Spain's Socialists won a sensational victory in yesterday's general elections, in a vote that confounded the polls and inflicted a huge punishment on the Popular Party government for supporting the war in Iraq.
Voters believed that José Maria Aznar's support for President George Bush had put Spain in the front line as a target for Islamist radicals, and directly produced the devastating terrorist attacks in Madrid on Thursday. Additional discontent was caused by the strong suspicion that Mr Aznar's government was hiding information pointing to al-Qaida's possible involvement, through fear that it would rebound against it in the poll.
José Luis Rodriguez Zapatero, who will become Spain's new Prime Minister, won 43 per cent of the vote, which gives him 164 seats in the 350-seat chamber. He can count on the support of other left-wing or regional parties, enabling him to form a government without holding a majority of seats.
He said last night: "Today Spaniards have spoken with a massive voice. They have said they want a government of change. Thank you for this confidence."
One of the main planks of Mr Zapatero's platform was his promise to bring home the 1,300 Spanish troops now serving with the coalition in Iraq. This is a position supported by all the other parties in opposition to the Popular Party.
After acknowledging his victory, Mr Zapatero called for a minute's silence, reflecting the grief and shock that overwhelmed the nation after the bomb attacks. "I think of all those lives broken by terror," he said. He was flanked by the scarlet and gold Spanish flag, draped with the black ribbon of mourning, and the starred blue EU flag, presenting an image that elegantly marked a distance from the previous government's fervent pro-Americanism.
The street outside the Socialists' headquarters in Madrid was awash scarlet and white flags. "Za-pa-tero Pre-si-dente!" ecstatic supporters chanted. Cars drove around the capital with their horns honking in triumph until the early hours.
Mr Zapatero was conciliatory to his opponent, Mariano Rajoy, whom he described as a "worthy rival". The incoming Prime Minister said that the result was "a victory for us all".
Mr Rajoy was equally well-mannered. "I've just called Mr Zapatero to congratulate him on his victory. The results show he's won the confidence of the majority of Spaniards, inexorably marked by the tragic consequence of the last few days," said the People's Party leader. An ashen-faced Mr Aznar was by his side.
The terror attacks that killed 200 people and injured 1,500 in Madrid last Thursday produced a dramatic mobilisation of the electorate. Turnout reached 74 per cent 9 percentage points more than in the last election in 2000, which produced an absolute majority for the Popular Party.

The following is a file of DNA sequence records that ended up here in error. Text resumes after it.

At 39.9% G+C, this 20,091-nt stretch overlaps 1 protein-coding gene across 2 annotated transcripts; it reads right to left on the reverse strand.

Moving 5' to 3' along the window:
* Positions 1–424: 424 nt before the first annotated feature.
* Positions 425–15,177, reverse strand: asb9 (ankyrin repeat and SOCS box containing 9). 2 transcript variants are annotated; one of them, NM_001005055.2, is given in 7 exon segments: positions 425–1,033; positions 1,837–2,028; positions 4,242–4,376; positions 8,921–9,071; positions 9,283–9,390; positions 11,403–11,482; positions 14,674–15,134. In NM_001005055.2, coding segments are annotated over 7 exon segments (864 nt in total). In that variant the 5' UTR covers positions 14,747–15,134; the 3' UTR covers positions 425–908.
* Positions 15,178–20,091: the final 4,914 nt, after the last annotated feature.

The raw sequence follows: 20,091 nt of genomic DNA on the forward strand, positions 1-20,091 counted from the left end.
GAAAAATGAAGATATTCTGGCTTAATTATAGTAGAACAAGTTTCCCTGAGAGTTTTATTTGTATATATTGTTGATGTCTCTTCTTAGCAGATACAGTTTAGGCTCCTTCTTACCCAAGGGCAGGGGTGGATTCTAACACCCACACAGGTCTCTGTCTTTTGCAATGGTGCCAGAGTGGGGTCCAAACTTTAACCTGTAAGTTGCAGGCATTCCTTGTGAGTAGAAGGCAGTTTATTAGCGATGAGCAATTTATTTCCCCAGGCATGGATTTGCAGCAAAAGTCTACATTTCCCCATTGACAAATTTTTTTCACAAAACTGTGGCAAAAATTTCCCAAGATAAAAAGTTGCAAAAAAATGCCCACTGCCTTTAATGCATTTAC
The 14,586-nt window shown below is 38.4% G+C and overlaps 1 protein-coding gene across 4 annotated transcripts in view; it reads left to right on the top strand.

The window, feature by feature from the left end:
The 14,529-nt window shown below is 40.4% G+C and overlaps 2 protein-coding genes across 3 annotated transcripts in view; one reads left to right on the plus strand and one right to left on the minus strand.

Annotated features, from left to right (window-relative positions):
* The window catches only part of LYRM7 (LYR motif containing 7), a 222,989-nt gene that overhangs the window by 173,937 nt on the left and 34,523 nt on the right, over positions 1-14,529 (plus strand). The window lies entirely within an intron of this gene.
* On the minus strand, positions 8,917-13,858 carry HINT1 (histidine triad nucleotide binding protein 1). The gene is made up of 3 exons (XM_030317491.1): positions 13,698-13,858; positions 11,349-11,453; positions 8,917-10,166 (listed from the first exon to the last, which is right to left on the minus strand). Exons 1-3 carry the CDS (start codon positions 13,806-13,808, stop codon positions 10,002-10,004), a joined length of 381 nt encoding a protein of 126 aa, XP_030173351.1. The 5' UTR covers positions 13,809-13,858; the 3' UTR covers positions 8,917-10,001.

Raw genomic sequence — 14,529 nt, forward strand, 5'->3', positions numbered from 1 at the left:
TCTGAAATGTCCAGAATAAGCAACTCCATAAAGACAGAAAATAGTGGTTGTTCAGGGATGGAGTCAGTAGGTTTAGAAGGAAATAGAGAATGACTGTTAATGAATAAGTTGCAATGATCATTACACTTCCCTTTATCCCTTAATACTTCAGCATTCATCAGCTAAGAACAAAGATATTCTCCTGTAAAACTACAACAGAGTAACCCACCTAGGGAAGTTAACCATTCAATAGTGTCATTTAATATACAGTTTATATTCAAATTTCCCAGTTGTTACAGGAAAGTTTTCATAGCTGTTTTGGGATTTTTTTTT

The electorate was swelled by some 2 million first-time voters. They are thought to have flocked to the Socialist cause. In addition, Socialists who were widely thought to have stayed at home last time came rolling back in their determination to teach the government a lesson.
Last night's vote is a crushing defeat for the combative and remote political style of Mr Aznar, who had hoped to hand over power seamlessly to his handpicked successor. Mr Aznar tried to wrench Spain away from its loyalty to Europe and pledge it instead to the Atlantic alliance that took it to war, and in the eyes of the voters to Thursday's tragedy.
The lesson will not be lost on Tony Blair. Mr Blair has lost his most reliable pro-Bush European ally. Now isolated in Europe but for the mercurial Italian Prime Minister, Silvio Berlusconi, Mr Blair must be contemplating the prospect that his absolute majority may, like Mr Aznar's, melt away.
Mr Zapatero benefited from the power of a socialist-led coalition in Catalonia, which was elected last December. That coalition includes the pro-independence Republican Left party, which won eight seats last night; previously it had none. It seems that a secret meeting of its leader, Lluis Carod Rovira, with Eta separatist leaders did the party no electoral harm. When the meeting was revealed, in January, the Popular Party called on Mr Carod, and the Catalan Socialist leader Pascual Maragall to resign, and even threatened criminal proceedings against Mr Carod.
Mr Zapatero pledged himself to be just as determined in the fight against terrorism as Mr Aznar. He said he wanted the "maximum unity of all political forces to pursue that struggle". His style was not triumphalist, not demagogic; for someone renowned for his oratory, remarkably low key. He said he wanted a "tranquil change" and promised, as if in an afterthought, "that power will not change me".
¿ British Muslims are deserting Labour over war in Iraq, according to a new ICM poll for The Guardian. The proportion of Muslims supporting Labour has fallen from 75 per cent in 2001 to just 38 per cent today.
Eighty per cent say they are opposed to the Iraq war, and while the majority (73 per cent) are opposed to terrorist groups such as al-Qa'ida, around one in eight (13 per cent) believe further attacks would be justified.